Towards Sustainable Internet of Things Objects Design Strategies for End-of-Life

James Thorp, Susan Lechelt, Luis Soares, Katerina Gorkovenko, Chris Speed, Michael Stead, Nick Dunn, Daniel Richards

Research output: Chapter in Book/Report/Conference proceedingConference contribution

Abstract

Digital technologies are a double-edged sword in the transition to a more sustainable society facing a climate emergency. This paper discusses how Internet of Things (IoT), and associated technologies, are resulting in a proliferation of manufactured objects with useful, yet short lives. We explored this issue through designers’ personal practice and relationships with objects. We examine how designers, manufacturers, and users of IoT can adapt to reduce objects’ energy, resource, and climate impacts.

End-of-life IoT objects present challenges and opportunities for sustainable design. We use the term end-of-life to describe the point at which objects cease to be useful through damage, loss of support, user choice and so on. The increasing volume of redundant IoT objects is driven by unsustainable, linear ‘take, make, dispose’ (Moreno et al., 2016) principles: replacement over repair; hardware tied to software development; increasing energy demands; and virgin material extraction (Stahel, 2016; Unwin, 2020).

In this paper, we synthesise findings from a workshop with industry and academic designers that explored how design affects the end-of-life of IoT objects. We present two high-level strategies for more sustainable IoT design. Two key questions framed the issue and guided our discussions:
1. What values compel people to keep, re-use or reimagine IoT objects after they are no longer functional?
2. What tactics can we use to design these values into IoT objects, to encourage end-of-life upcycling, appropriation, and re-use?

Our workshop findings led us to two high-level design strategies to address sustainability and climate impacts of end-of-life IoT objects. Emerging from the tactics and values discussed, our two proposed strategies are Sustainable Caregiving for IoT Objects and Re-imagining IoT Objects for Sustainability. The first strategy is to change people’s relationships with their IoT objects, thus increasing their value and extending object lives for a world with finite resources. Our second strategy is to re-imagine existing objects creatively and facilitate circular lives through design.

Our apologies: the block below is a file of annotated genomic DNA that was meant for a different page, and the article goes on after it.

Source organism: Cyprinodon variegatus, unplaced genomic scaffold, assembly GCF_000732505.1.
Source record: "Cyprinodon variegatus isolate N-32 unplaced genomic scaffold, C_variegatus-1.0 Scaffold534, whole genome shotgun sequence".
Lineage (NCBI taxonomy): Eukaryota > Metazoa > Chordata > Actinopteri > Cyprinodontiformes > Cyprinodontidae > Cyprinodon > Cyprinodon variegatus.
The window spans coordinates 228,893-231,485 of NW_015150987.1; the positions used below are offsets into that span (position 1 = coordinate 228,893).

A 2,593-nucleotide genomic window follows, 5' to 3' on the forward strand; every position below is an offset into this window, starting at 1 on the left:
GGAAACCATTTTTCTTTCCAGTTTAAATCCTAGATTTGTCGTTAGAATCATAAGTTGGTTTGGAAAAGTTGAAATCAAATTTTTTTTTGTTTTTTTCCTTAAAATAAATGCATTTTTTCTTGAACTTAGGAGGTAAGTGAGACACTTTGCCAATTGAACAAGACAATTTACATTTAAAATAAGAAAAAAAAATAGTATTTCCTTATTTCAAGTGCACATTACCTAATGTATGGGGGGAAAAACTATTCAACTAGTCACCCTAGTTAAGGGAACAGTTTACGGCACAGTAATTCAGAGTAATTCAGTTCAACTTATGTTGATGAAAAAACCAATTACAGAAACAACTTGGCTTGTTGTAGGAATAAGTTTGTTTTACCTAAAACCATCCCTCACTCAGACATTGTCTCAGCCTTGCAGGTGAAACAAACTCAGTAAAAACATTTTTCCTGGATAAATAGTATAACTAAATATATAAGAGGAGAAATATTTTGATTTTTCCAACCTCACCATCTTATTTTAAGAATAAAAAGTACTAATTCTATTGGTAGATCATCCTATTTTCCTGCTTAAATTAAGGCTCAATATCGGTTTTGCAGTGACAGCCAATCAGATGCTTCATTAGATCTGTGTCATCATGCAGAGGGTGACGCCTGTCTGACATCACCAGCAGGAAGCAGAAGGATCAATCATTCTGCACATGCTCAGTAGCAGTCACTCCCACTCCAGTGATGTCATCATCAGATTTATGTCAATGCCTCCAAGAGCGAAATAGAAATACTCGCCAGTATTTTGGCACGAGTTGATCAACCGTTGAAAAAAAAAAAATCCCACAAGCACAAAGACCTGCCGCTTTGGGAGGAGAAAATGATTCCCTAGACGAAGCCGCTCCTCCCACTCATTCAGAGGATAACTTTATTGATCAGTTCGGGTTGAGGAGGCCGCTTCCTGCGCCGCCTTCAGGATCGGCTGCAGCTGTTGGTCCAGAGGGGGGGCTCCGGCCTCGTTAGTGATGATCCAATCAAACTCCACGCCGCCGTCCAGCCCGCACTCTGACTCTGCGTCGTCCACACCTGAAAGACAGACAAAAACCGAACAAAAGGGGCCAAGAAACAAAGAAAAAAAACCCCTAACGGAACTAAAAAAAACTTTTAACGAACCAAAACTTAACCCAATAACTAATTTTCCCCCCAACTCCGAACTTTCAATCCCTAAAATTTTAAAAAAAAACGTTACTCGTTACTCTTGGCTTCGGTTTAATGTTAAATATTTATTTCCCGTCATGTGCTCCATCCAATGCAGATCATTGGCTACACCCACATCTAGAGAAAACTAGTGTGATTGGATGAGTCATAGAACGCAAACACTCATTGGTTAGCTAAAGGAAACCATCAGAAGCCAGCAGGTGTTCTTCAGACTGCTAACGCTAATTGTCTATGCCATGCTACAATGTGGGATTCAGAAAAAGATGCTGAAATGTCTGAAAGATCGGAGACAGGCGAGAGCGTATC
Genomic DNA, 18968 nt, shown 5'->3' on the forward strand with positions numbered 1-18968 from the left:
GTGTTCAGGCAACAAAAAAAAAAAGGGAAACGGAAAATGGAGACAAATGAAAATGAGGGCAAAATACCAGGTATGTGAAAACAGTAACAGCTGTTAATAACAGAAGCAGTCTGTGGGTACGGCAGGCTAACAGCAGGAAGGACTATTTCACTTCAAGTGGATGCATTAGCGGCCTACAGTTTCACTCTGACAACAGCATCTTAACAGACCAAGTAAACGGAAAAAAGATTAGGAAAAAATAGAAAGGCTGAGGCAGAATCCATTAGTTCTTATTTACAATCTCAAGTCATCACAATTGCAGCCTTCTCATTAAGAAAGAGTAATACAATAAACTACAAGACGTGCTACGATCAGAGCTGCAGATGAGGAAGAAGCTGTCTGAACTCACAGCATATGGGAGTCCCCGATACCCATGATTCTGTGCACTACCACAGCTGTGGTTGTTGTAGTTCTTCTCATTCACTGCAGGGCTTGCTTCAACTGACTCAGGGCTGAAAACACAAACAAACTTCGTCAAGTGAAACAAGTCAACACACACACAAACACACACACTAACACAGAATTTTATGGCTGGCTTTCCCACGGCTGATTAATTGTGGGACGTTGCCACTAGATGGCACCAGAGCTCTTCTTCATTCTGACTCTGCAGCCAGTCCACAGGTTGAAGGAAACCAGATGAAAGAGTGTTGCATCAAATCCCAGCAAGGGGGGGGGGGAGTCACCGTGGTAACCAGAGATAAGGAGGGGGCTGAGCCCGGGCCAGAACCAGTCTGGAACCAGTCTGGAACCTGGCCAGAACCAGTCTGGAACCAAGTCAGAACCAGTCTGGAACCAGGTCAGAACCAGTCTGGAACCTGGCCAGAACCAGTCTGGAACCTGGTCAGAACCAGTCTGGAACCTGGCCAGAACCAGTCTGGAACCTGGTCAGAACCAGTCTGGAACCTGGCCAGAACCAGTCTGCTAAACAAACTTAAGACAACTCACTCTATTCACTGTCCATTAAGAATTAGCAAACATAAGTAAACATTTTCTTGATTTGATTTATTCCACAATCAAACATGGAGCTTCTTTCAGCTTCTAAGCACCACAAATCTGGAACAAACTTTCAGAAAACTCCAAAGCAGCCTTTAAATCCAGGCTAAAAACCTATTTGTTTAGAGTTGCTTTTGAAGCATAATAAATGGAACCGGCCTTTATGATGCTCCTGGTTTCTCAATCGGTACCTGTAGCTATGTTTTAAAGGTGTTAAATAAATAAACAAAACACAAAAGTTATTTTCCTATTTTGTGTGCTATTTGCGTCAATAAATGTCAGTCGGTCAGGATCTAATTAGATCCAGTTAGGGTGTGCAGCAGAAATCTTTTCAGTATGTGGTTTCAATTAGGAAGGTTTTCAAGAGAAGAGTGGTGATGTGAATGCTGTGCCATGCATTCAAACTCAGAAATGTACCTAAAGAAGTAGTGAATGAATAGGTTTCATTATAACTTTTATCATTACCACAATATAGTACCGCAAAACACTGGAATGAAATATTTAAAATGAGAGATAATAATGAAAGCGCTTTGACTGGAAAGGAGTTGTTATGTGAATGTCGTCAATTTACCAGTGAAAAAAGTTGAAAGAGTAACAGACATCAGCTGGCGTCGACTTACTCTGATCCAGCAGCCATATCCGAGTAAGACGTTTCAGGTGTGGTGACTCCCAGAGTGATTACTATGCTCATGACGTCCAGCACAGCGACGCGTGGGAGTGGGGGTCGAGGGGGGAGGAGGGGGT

We believe our workshop findings contribute to growing discourse in design research seeking to challenge prevailing modes of IoT design and manufacture and explore new sustainable models. There is much work to be done to move IoT away from throwaway black boxes to anything resembling a sustainable technology ecosystem that supports our societal response to the climate emergency.
Original languageEnglish
Title of host publicationProceedings of "Design for Adaptation" Cumulus Detroit 2022
Number of pages17
Publication statusAccepted/In press - 27 Jul 2022
EventCumulus Conference Detroit 2022: Design for Adaptation - Detroit, United States
Duration: 2 Nov 20224 Nov 2022
https://cumulusdetroit2022.org/

Conference

ConferenceCumulus Conference Detroit 2022
Country/TerritoryUnited States
CityDetroit
Period2/11/224/11/22
Internet address

Keywords

  • Internet of Things
  • Circular Economy
  • Sustainable Design
  • Human Computer Interaction
  • Electronic Waste
  • Spimes

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